Vietnam central bank likely 'sold $1.5 bln' to maintain dong rate

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A US dollar transaction at a bank in Hanoi. Photo: Ngoc Thang A US dollar transaction at a bank in Hanoi. Photo: Ngoc Thang

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Vietnam's central bank may have sold up to US$1.5 billion to commercial banks amid year-end high demand to keep the Vietnamese dong stable, according to a SaigonTimes report.
SaigonTimes quoted an unnamed deputy general director of a commercial bank as saying that the State Bank of Vietnam (SBV) has been selling the dollar at VND21,400, around 40 dollar below the reference rate, since last week.
His bank received the central bank’s form for buying dollars last week, and made some purchases to prepare for importers’ year-end demand, the reported quoted him as saying.
SaigonTimes also quoted an unnamed SBV leader who confirmed that the central bank has sold dollar to commercial banks which had a short foreign currency position.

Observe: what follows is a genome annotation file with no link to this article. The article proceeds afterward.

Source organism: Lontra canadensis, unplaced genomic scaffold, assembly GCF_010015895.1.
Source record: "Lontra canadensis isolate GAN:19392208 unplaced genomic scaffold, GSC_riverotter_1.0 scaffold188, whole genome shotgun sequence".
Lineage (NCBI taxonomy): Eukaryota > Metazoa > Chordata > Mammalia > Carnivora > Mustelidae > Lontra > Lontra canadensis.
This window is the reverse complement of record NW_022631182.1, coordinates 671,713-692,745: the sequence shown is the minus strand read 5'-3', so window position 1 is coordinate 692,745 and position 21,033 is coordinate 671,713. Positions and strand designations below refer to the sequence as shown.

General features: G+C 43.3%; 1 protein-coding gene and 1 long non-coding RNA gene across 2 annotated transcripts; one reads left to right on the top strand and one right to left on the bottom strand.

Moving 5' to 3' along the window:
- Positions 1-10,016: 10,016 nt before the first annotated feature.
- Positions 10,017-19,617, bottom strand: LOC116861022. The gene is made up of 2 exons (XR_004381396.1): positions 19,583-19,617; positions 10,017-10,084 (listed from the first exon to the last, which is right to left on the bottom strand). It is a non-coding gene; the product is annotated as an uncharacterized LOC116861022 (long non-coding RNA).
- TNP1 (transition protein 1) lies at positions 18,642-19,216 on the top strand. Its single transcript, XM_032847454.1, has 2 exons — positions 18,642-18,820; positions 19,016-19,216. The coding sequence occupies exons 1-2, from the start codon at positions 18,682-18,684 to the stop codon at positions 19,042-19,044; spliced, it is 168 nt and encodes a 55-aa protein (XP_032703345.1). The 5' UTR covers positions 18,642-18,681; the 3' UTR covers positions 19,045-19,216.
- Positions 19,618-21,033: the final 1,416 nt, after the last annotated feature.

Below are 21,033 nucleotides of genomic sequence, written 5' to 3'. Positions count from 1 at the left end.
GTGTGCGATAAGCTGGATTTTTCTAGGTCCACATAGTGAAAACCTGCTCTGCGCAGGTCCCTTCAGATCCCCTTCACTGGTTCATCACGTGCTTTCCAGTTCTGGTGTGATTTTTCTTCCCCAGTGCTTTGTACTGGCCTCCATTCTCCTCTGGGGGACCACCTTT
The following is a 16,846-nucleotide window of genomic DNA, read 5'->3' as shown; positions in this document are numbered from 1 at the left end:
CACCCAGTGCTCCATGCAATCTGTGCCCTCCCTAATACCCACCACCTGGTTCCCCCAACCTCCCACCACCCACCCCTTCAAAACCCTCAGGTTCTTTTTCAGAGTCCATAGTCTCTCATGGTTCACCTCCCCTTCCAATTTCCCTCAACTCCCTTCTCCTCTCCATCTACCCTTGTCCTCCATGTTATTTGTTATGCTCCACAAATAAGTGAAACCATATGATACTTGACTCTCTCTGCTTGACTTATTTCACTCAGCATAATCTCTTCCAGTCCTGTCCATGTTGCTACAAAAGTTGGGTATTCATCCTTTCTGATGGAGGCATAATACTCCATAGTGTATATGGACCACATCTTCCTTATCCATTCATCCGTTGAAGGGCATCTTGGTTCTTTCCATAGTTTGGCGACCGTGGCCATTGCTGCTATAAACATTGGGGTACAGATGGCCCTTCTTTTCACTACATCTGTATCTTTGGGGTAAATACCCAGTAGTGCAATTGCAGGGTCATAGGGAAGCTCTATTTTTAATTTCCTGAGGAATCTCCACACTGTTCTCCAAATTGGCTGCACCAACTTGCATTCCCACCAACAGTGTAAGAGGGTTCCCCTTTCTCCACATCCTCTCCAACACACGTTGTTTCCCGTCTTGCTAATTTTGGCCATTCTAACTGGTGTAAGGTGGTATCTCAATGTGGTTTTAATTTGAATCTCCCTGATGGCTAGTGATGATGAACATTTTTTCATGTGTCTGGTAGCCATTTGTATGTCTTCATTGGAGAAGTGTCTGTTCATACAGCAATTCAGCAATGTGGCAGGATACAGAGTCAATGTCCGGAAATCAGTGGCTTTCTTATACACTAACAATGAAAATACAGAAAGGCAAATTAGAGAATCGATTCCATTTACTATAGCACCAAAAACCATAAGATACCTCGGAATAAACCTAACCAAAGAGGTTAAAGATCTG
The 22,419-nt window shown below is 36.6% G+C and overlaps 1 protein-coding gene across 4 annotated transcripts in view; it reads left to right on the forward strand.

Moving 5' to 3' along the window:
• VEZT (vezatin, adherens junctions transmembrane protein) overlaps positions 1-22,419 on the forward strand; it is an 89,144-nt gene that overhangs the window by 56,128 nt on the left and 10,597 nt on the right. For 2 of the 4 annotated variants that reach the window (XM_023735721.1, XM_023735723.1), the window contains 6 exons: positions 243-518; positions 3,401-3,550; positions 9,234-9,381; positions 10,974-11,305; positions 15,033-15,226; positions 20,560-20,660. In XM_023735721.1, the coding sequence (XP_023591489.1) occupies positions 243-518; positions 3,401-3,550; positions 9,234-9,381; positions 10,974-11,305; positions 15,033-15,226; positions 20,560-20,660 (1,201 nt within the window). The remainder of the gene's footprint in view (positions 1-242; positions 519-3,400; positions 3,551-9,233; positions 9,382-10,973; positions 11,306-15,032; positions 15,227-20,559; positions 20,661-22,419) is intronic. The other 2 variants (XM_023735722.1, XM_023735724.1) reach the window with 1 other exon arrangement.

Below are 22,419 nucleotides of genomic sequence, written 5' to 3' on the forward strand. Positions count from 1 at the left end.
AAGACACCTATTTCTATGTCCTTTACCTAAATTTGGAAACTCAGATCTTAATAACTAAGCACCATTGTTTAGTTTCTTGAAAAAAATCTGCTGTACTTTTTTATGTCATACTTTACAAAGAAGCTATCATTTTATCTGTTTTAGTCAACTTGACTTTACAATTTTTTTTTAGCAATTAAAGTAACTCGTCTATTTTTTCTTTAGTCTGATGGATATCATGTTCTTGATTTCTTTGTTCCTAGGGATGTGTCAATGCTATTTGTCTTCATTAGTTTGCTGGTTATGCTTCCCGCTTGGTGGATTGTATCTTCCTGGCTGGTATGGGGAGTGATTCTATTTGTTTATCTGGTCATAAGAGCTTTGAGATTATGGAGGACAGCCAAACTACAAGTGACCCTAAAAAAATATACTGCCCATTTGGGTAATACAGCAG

The SBV source refused to answer how much dollar the central bank has sold. 
Many banks said their dollar demand has risen since late October.
Many businesses have asked for buy dollar to import commodities for the Lunar New Year (Tet) shopping season which peaks in February this year.
The demand also increased because businesses imported more oil amid price drops.
At a press conference on November 27, Nguyen Thi Hong, SBV deputy governor, said banks have been informed about the selling of dollar.
“We are summarizing banks’ demand to decide how much [dollar] to sell to stabilize the market,” Hong said.
An HSBC report on Vietnam's macroeconomic prospects earlier this month said the dong will remain stable in the short term thanks for steady foreign investment and current account surpluses.

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